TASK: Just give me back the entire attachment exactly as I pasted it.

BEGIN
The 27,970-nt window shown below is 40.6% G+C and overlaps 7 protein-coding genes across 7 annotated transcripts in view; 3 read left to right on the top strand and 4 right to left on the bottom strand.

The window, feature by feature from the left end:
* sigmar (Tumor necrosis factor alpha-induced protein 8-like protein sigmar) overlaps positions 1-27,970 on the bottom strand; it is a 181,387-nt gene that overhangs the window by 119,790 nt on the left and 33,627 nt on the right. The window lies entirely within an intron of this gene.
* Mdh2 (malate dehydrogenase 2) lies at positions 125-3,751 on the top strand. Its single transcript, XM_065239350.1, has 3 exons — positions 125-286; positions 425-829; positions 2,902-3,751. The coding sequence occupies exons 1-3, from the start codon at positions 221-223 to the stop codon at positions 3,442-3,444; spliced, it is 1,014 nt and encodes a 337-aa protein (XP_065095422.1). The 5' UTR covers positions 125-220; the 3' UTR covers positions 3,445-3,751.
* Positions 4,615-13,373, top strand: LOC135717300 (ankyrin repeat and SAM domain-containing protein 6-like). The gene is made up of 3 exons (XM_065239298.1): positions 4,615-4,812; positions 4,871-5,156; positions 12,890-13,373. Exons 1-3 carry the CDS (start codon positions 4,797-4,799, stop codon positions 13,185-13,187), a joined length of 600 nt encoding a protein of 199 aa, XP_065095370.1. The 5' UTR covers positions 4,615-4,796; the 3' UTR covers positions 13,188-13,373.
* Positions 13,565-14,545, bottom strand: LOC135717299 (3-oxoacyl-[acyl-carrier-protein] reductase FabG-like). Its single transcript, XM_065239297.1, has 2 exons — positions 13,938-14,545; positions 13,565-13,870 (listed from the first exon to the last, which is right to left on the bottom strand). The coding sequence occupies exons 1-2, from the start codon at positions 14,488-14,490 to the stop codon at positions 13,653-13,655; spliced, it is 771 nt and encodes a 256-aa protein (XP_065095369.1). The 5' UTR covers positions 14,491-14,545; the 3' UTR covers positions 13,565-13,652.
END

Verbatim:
The 27,970-nt window shown below is 40.6% G+C and overlaps 7 protein-coding genes across 7 annotated transcripts in view; 3 read left to right on the top strand and 4 right to left on the bottom strand.

The window, feature by feature from the left end:
* sigmar (Tumor necrosis factor alpha-induced protein 8-like protein sigmar) overlaps positions 1-27,970 on the bottom strand; it is a 181,387-nt gene that overhangs the window by 119,790 nt on the left and 33,627 nt on the right. The window lies entirely within an intron of this gene.
* Mdh2 (malate dehydrogenase 2) lies at positions 125-3,751 on the top strand. Its single transcript, XM_065239350.1, has 3 exons — positions 125-286; positions 425-829; positions 2,902-3,751. The coding sequence occupies exons 1-3, from the start codon at positions 221-223 to the stop codon at positions 3,442-3,444; spliced, it is 1,014 nt and encodes a 337-aa protein (XP_065095422.1). The 5' UTR covers positions 125-220; the 3' UTR covers positions 3,445-3,751.
* Positions 4,615-13,373, top strand: LOC135717300 (ankyrin repeat and SAM domain-containing protein 6-like). The gene is made up of 3 exons (XM_065239298.1): positions 4,615-4,812; positions 4,871-5,156; positions 12,890-13,373. Exons 1-3 carry the CDS (start codon positions 4,797-4,799, stop codon positions 13,185-13,187), a joined length of 600 nt encoding a protein of 199 aa, XP_065095370.1. The 5' UTR covers positions 4,615-4,796; the 3' UTR covers positions 13,188-13,373.
* Positions 13,565-14,545, bottom strand: LOC135717299 (3-oxoacyl-[acyl-carrier-protein] reductase FabG-like). Its single transcript, XM_065239297.1, has 2 exons — positions 13,938-14,545; positions 13,565-13,870 (listed from the first exon to the last, which is right to left on the bottom strand). The coding sequence occupies exons 1-2, from the start codon at positions 14,488-14,490 to the stop codon at positions 13,653-13,655; spliced, it is 771 nt and encodes a 256-aa protein (XP_065095369.1). The 5' UTR covers positions 14,491-14,545; the 3' UTR covers positions 13,565-13,652.